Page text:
Mr Cameron said that, given the depth of international divisions, the “summit was never going to reach agreement”.
But he added that if there were only a response to the crisis through the UN Security Council, that would mean the UK “contracting out its morality and foreign policy to the potential of a Russian veto”.
While the UK, Canada and Turkey all support Mr Obama’s call for action, the only leaders at the G20 meeting to commit to force in Syria are the US and France.
Correspondents in St Petersburg say opponents of US military intervention appear to far outnumber supporters within the G20.
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What is the G20?
Formed in 1999, the “group of 20” comprises the 19 leading national economies, plus the EU.
The 2008 financial crisis and the rapid rise of China, India and Brazil has led the G20 to replace the G8 as principal global economic forum Leaders generally meet annually, with several other lower-level meetings each year
A joint statement from the US, Australia, Canada, France, Italy, Japan, Republic of Korea, Saudi Arabia, Spain, Turkey and the UK called for “a strong international response” over Syria.
Recognising that the UN Security Council had been paralysed over the issue, the statement added the “world cannot wait for endless failed processes that can only lead to increased suffering in Syria and regional instability”.
In his comments to reporters on Friday, Mr Obama did not make clear what he would do if the US Congress decided against military action in a vote expected next week.
A poll commissioned by the BBC and ABC News suggested more than one-third of Congress members were undecided whether or not to back military action – and a majority of those who had made a decision said they would vote against the president.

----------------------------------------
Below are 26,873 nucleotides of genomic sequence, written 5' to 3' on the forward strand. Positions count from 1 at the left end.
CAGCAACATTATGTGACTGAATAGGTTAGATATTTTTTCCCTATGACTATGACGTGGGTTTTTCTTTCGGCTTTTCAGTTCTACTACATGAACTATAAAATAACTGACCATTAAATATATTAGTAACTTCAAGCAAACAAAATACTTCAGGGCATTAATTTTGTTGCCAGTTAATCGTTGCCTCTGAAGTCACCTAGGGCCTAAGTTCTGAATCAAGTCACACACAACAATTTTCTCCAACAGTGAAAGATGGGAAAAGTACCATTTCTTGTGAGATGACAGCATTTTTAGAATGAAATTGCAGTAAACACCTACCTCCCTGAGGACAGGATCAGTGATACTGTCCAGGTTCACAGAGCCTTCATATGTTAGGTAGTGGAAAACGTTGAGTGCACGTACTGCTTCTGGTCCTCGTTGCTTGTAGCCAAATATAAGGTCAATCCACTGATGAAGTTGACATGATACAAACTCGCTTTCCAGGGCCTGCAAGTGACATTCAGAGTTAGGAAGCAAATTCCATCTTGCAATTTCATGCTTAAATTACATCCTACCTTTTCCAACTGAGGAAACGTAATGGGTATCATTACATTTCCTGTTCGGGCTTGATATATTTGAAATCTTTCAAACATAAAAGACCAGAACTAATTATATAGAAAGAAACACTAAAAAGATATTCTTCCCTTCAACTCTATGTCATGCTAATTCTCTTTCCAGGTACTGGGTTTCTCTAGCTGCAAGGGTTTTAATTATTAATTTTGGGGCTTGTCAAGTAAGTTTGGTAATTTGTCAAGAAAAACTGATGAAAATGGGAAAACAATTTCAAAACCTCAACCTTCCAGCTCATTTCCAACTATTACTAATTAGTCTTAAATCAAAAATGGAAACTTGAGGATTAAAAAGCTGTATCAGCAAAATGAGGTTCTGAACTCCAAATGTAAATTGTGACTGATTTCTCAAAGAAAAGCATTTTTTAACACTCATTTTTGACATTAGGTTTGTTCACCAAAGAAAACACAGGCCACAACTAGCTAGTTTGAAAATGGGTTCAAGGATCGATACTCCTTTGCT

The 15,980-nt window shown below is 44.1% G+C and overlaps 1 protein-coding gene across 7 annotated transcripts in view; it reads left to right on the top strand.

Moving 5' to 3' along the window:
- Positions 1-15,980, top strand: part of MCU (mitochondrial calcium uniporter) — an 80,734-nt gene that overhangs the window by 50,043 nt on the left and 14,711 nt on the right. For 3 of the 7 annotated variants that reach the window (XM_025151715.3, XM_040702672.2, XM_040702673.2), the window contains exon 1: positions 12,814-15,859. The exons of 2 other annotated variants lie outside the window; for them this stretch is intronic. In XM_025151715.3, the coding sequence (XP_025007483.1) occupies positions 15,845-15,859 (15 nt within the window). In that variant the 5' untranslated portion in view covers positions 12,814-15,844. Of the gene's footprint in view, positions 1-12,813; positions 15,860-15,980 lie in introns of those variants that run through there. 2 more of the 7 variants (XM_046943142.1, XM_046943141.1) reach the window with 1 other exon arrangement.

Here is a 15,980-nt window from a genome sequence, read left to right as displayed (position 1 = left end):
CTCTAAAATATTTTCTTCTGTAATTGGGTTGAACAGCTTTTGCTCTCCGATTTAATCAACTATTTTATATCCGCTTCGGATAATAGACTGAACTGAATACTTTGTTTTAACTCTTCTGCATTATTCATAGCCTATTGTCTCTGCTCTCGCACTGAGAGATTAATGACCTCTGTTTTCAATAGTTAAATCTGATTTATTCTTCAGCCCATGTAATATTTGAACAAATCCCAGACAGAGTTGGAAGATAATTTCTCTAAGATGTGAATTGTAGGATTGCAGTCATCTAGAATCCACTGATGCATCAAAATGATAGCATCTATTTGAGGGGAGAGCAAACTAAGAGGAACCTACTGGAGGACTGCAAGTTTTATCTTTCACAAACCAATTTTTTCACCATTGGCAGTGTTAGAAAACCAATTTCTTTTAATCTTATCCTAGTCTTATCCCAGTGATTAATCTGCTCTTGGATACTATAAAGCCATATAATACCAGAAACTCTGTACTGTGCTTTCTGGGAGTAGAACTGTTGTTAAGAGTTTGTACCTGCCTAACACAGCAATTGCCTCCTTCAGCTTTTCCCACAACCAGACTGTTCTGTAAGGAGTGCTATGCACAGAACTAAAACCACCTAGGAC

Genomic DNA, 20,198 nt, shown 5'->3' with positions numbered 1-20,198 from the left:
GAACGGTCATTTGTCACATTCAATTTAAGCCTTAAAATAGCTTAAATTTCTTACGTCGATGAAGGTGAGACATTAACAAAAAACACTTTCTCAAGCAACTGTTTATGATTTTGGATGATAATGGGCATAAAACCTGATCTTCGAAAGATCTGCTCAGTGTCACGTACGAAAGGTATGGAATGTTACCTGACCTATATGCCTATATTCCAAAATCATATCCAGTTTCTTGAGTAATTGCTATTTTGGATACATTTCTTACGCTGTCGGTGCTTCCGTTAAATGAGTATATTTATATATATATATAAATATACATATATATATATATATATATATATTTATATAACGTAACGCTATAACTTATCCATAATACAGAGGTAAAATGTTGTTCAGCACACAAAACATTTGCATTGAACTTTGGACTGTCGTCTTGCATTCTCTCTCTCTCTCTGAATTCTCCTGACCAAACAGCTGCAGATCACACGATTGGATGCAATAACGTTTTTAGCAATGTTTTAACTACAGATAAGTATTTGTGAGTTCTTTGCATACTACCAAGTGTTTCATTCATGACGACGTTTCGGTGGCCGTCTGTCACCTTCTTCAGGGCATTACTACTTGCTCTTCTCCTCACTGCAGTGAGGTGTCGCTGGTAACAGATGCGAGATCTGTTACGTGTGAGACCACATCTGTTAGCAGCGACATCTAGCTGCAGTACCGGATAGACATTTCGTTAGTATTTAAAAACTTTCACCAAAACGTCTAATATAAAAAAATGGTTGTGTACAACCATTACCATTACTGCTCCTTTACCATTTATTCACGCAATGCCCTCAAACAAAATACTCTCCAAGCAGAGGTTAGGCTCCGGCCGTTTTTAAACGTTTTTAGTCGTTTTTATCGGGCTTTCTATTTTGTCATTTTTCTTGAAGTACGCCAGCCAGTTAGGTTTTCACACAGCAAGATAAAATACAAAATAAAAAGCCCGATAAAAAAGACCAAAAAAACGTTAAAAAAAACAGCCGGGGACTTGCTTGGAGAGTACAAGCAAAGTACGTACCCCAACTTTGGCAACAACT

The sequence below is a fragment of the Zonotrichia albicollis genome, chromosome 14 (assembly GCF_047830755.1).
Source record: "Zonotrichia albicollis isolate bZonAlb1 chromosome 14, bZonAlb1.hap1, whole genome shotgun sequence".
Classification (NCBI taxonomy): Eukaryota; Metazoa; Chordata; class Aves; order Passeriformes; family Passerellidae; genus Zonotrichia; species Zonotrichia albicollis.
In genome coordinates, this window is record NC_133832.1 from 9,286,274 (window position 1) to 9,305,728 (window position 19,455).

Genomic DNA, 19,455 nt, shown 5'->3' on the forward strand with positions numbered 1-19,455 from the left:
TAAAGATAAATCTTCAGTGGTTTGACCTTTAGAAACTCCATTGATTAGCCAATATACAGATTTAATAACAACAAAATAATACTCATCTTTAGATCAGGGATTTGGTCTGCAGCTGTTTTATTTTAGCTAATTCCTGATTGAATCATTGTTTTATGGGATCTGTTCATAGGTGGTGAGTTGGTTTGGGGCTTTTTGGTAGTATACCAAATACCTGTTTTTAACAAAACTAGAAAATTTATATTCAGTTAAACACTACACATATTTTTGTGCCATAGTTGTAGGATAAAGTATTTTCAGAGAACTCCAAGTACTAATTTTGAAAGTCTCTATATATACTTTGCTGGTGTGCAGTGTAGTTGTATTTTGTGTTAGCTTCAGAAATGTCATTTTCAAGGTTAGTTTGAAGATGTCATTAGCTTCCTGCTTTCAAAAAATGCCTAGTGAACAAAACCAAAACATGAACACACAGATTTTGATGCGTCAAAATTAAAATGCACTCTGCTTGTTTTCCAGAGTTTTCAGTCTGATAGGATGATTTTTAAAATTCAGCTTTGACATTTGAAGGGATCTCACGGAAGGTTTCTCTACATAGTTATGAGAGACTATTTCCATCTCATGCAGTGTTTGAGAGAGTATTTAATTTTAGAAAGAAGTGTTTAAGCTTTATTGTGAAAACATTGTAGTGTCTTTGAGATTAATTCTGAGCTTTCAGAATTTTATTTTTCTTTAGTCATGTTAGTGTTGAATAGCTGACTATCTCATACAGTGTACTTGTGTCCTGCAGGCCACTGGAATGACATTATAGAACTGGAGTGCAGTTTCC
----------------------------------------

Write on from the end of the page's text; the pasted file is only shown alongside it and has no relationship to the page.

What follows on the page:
The US ambassador to the UN Samantha Power said that the US had “exhausted the alternatives” to military action.
She said that according to American estimates, the 21 August attack had “barely put a dent” in Syria’s chemical weapons stockpile.
Also on Friday, the UN appealed for more aid for people in Syria, and also for the estimated two million Syrians who have fled their country.
David Cameron: “This summit was never going to reach agreement on what action was needed on Syria”
UN humanitarian chief Valerie Amos told the BBC that donor countries should “look again” at their contributions and be “as generous as they can”.
Mr Cameron announced on Friday that some countries at the G20 had agreed measures to speed up the delivery of aid, including lifting bureaucratic obstacles such as custom rules.
He said earlier that the UK would give an additional £52m ($80m) in aid for Syria – much of it for medical training and equipment to help civilians targeted by chemical attacks.
However, correspondents point out that the delivery of aid is complicated by the need to negotiate with armed groups on the ground.
Meanwhile, on the ground in Syria, rebels have withdrawn after briefly entering an ancient Christian town north of Damascus, the main opposition alliance has said.
Free Syrian Army (FSA) units captured military positions outside Maaloula after heavy clashes with government forces and militiamen on Thursday.
Also on Friday, the US embassy in Lebanon said that it would be evacuating its non-essential staff.
The move was prompted by “threats to US mission facilities and personnel,” a statement said. The US Consulate General in the Turkish city of Adana is also withdrawing non-essential staff.
Source: BBC News